Bursting My Bubble by Octo G. Enario
Sibling relationships: a recurring topic at the gym; everyone has a story. Most comments focus on how bratty or out of control or ungrateful a brother or sister was. Some, but only a few, tell about how rich or loving a sibling was to them. I don’t know in what category my following sister-brother story fits.
“Of course, big brother Billy never does anything wrong.” This was a frequent retort by my much younger sister, Soror. As the firstborn, I was always the golden boy of the family, and Soror brought up the rear 14 years after my birth. While I was completely unaware of it as I grew up, she felt she had to live in my shadow. As I later learned, this is a common phenomenon with families.
Our paths separated when I married and moved away from the family (and Soror) from New York to North Carolina. As a new resident of the state, I tried to learn a lot about its history and that of the Southeast in general. A trip to Charleston, S.C., got me interested in the Gullah/Geechee African-American culture found in the coastal southeastern states. I was completely unaware that it existed and that it had persisted intact through centuries. After much research, I considered myself an “expert” on the topic, especially compared to all my Yankee friends and relatives up north.
Time passed, and Soror and I again were thrown together when she and my folks followed me to Winston-Salem, by which time I had become divorced. Soror and I became much closer since we had so much in common — both single adults “making the scene” and both Yankee transplants still with strong sibling connections. It was not rare for us to go to singles parties and dances, outdoor events, and occasionally on vacation together.
One of our excursions together was a short trip to the coastal town of Beaufort, N.C. Although our actual status was as equals, the old family hierarchy still lingered. The perception of Octo, the older and more erudite golden boy, and Soror, the second-class junior, hung in the air. It was not so quickly dismissed after so many years of development.
As we walked around the town of Beaufort, we saw the little island across the creek with its wild horses running about. As usual, I commandeered the role of well-informed cultural guide and gave Soror the full history of these wild horses. Throughout the visit, I continued with the various histories of the area in my usual pedantic and maybe haughty manner. If I were more sensitive and less ego-driven, I might have noticed that Soror was not on the same wavelength as I. She probably was saying to herself, “Alright already, enough with the lessons, Mr. Show-Off, let’s just chill out and enjoy ourselves. This is a vacation from work and not preparation for a history exam.”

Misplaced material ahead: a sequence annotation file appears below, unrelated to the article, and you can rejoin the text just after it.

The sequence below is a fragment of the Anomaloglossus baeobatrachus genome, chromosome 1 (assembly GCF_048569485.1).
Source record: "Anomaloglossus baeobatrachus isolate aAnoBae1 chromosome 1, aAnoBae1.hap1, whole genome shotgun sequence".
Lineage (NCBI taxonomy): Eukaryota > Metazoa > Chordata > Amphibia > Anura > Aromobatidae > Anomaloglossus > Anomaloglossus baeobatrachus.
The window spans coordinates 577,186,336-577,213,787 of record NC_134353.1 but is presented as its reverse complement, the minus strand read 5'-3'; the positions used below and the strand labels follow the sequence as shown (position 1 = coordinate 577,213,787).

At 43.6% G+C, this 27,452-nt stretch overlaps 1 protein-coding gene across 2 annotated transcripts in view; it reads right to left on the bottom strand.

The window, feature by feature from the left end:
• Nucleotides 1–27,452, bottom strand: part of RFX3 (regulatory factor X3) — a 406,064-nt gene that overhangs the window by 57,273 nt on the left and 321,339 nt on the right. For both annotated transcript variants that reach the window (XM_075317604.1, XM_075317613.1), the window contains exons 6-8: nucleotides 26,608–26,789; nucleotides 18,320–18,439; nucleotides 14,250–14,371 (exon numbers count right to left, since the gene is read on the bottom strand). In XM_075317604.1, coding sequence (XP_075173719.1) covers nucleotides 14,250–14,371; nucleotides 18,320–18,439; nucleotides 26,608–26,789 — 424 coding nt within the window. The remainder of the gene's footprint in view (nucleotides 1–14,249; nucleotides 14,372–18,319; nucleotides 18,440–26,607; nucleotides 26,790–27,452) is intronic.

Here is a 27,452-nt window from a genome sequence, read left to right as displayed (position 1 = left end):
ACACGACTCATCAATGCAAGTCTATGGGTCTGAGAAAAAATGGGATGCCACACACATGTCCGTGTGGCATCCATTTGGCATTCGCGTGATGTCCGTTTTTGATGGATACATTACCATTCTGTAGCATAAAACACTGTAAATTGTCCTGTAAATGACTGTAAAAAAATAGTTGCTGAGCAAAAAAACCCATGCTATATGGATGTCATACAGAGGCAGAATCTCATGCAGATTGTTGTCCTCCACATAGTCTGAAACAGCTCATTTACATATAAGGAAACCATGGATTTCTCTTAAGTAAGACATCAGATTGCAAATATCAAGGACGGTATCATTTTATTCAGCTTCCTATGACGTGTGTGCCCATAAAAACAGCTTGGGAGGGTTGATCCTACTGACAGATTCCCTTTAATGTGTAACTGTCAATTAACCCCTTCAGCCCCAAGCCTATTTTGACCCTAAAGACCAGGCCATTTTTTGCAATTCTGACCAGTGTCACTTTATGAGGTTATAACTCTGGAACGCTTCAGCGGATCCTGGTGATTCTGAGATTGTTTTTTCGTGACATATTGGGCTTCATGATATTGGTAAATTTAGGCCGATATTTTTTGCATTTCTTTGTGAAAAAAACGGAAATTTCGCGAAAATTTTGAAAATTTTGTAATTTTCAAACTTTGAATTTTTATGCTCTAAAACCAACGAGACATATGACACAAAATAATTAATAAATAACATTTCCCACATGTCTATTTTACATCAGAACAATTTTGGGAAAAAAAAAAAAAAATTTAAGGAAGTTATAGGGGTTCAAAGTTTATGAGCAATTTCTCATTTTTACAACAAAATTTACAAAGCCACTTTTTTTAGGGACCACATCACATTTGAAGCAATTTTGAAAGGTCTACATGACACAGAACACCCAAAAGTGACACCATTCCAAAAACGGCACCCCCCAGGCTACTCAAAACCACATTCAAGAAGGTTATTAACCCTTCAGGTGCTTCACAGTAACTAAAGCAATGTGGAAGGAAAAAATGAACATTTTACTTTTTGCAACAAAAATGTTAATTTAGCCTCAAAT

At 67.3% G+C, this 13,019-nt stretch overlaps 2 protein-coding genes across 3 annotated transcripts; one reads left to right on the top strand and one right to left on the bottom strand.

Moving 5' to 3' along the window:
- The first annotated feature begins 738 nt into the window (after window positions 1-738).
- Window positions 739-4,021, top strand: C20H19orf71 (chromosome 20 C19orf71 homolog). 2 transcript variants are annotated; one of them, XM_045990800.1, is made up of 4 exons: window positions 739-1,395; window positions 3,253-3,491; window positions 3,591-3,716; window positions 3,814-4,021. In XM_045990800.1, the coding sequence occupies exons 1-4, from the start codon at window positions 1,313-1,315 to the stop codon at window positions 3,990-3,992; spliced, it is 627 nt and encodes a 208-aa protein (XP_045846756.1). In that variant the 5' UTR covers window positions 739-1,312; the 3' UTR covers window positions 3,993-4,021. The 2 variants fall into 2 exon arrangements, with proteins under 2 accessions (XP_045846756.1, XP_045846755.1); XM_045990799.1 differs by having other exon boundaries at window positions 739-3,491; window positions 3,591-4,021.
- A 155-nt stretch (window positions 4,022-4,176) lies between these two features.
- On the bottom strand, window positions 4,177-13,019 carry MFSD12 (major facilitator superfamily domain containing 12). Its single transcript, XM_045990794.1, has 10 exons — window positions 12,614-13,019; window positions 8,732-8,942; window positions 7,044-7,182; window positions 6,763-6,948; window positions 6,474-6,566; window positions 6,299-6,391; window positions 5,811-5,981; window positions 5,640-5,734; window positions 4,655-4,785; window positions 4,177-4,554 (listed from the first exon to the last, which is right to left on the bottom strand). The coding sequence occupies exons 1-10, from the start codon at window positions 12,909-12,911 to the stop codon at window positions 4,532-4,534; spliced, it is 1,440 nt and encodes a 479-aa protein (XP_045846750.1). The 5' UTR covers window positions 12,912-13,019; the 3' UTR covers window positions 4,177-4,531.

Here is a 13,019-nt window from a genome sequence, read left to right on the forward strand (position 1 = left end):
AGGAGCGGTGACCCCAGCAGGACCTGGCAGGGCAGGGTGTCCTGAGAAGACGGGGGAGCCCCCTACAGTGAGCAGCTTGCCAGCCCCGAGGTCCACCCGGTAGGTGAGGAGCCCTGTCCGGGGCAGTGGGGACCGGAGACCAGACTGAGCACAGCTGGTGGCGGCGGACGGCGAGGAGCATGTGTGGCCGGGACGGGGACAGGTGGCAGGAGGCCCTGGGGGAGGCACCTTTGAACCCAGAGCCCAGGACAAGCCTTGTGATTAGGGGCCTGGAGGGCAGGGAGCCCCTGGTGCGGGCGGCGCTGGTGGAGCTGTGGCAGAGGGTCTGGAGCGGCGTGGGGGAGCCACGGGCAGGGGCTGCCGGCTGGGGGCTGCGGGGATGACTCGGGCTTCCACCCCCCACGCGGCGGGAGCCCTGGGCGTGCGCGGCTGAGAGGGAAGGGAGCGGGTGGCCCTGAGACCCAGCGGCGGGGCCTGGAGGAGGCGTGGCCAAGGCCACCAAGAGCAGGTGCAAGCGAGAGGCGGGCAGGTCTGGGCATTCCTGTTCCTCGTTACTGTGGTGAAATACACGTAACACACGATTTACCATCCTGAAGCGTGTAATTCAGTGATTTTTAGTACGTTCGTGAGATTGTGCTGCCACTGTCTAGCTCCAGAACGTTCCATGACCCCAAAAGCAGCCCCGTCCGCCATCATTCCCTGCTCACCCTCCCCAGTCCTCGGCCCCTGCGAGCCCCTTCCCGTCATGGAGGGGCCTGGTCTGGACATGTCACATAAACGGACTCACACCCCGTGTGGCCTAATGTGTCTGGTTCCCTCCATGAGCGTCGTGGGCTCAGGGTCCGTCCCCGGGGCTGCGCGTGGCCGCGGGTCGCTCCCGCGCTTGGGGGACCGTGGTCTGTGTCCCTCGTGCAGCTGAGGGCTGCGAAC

As the days progressed, I was feeling pretty satisfied with myself. What a good big brother I was, taking the time to help educate little Soror. It felt pretty good to be the well-informed professor, charitably sharing my knowledge with my junior sibling.
Toward the end of our stay in Beaufort, I was running out of things about which to enlighten Soror; it was only a small town. Almost imperceptibly, Soror began to relax as my lessons ended. I thought that all my information sharing finally had helped her relax. Now, I am sure, this was not the case.
We had to go to the little post office branch to get stamps. Soror was probably thinking, “God, I hope he doesn’t give the history of the damn post office.” I was thinking, “This is getting a little boring now that I cannot be the beneficent enlightener. But wait, listen to this African-American man ahead of us on line. Wow, he is speaking Gullah. Yes, we are here on the coast, and I have found a real live Gullah and a whole new topic for downloading to Soror,” thinking she probably was getting bored too and wanted the history “class” to continue. I pointed out the man to Soror and told her to listen carefully as he went on speaking. She did.
When we came out of the building, I began my 15-minute “lesson” on the Gullah culture, language, and history. I was in my full glory as I droned on about all those facts I had stored up just waiting for a chance to unload and demonstrate my scholarship.
After pontificating for minutes, I ran to the end of my knowledge and now expected my audience of one to straighten up as she clapped her hands enthusiastically and shout, “Bravo!” This was not to be.
Soror remained silent for a while as she looked me straight in the eyes. I awaited my plaudits from my grateful student. Soror began to form her lips into a slight smirk and said, “He was not speaking Gullah. He was speaking English. It sounded strange because, as any perceptive observer would have noticed, he had a cleft pallet. This disability caused the garbled speech.” With this brief response, Soror had let all the air out of my inflated ego. It made her very happy, and I am sure it was for her the high point of the trip.
Junior Sibling: 1
Golden Boy: 0